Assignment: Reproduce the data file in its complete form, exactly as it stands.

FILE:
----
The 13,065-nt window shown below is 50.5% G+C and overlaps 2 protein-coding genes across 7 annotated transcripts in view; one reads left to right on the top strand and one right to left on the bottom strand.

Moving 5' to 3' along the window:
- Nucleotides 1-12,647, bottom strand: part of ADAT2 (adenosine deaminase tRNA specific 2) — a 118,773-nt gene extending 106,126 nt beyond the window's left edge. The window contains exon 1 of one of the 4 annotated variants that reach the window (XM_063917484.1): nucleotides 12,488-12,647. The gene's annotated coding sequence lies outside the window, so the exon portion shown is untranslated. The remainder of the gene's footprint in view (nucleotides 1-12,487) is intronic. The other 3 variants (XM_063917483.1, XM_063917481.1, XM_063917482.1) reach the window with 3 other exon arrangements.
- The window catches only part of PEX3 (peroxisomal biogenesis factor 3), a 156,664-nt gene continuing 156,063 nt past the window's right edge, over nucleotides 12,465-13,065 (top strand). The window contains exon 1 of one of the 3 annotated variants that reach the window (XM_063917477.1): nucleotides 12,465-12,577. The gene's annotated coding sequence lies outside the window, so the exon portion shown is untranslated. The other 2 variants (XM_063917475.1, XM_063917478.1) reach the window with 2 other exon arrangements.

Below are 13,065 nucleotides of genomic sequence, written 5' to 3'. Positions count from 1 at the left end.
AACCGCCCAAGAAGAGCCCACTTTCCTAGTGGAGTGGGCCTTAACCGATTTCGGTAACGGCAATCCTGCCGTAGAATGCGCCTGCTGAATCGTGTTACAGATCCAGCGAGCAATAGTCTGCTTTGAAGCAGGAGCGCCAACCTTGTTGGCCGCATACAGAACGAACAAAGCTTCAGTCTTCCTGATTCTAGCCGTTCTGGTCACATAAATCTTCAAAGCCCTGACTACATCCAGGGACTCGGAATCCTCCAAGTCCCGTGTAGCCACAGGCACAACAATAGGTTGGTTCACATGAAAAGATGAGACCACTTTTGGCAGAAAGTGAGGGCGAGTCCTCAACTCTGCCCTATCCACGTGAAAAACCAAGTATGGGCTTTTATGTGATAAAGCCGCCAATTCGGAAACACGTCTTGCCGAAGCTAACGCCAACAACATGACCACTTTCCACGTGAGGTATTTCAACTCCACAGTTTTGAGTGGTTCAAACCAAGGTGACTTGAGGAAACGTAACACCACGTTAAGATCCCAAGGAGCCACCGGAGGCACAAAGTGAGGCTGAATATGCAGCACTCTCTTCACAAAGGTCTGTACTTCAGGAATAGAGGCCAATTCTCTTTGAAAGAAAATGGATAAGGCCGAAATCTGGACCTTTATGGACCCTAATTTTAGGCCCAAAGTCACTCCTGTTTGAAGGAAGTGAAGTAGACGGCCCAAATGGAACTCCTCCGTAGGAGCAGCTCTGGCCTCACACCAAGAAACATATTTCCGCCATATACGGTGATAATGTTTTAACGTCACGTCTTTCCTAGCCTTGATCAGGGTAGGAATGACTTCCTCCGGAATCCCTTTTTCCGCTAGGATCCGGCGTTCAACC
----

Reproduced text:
The 13,065-nt window shown below is 50.5% G+C and overlaps 2 protein-coding genes across 7 annotated transcripts in view; one reads left to right on the top strand and one right to left on the bottom strand.

Moving 5' to 3' along the window:
- Nucleotides 1-12,647, bottom strand: part of ADAT2 (adenosine deaminase tRNA specific 2) — a 118,773-nt gene extending 106,126 nt beyond the window's left edge. The window contains exon 1 of one of the 4 annotated variants that reach the window (XM_063917484.1): nucleotides 12,488-12,647. The gene's annotated coding sequence lies outside the window, so the exon portion shown is untranslated. The remainder of the gene's footprint in view (nucleotides 1-12,487) is intronic. The other 3 variants (XM_063917483.1, XM_063917481.1, XM_063917482.1) reach the window with 3 other exon arrangements.
- The window catches only part of PEX3 (peroxisomal biogenesis factor 3), a 156,664-nt gene continuing 156,063 nt past the window's right edge, over nucleotides 12,465-13,065 (top strand). The window contains exon 1 of one of the 3 annotated variants that reach the window (XM_063917477.1): nucleotides 12,465-12,577. The gene's annotated coding sequence lies outside the window, so the exon portion shown is untranslated. The other 2 variants (XM_063917475.1, XM_063917478.1) reach the window with 2 other exon arrangements.

Below are 13,065 nucleotides of genomic sequence, written 5' to 3'. Positions count from 1 at the left end.
AACCGCCCAAGAAGAGCCCACTTTCCTAGTGGAGTGGGCCTTAACCGATTTCGGTAACGGCAATCCTGCCGTAGAATGCGCCTGCTGAATCGTGTTACAGATCCAGCGAGCAATAGTCTGCTTTGAAGCAGGAGCGCCAACCTTGTTGGCCGCATACAGAACGAACAAAGCTTCAGTCTTCCTGATTCTAGCCGTTCTGGTCACATAAATCTTCAAAGCCCTGACTACATCCAGGGACTCGGAATCCTCCAAGTCCCGTGTAGCCACAGGCACAACAATAGGTTGGTTCACATGAAAAGATGAGACCACTTTTGGCAGAAAGTGAGGGCGAGTCCTCAACTCTGCCCTATCCACGTGAAAAACCAAGTATGGGCTTTTATGTGATAAAGCCGCCAATTCGGAAACACGTCTTGCCGAAGCTAACGCCAACAACATGACCACTTTCCACGTGAGGTATTTCAACTCCACAGTTTTGAGTGGTTCAAACCAAGGTGACTTGAGGAAACGTAACACCACGTTAAGATCCCAAGGAGCCACCGGAGGCACAAAGTGAGGCTGAATATGCAGCACTCTCTTCACAAAGGTCTGTACTTCAGGAATAGAGGCCAATTCTCTTTGAAAGAAAATGGATAAGGCCGAAATCTGGACCTTTATGGACCCTAATTTTAGGCCCAAAGTCACTCCTGTTTGAAGGAAGTGAAGTAGACGGCCCAAATGGAACTCCTCCGTAGGAGCAGCTCTGGCCTCACACCAAGAAACATATTTCCGCCATATACGGTGATAATGTTTTAACGTCACGTCTTTCCTAGCCTTGATCAGGGTAGGAATGACTTCCTCCGGAATCCCTTTTTCCGCTAGGATCCGGCGTTCAACC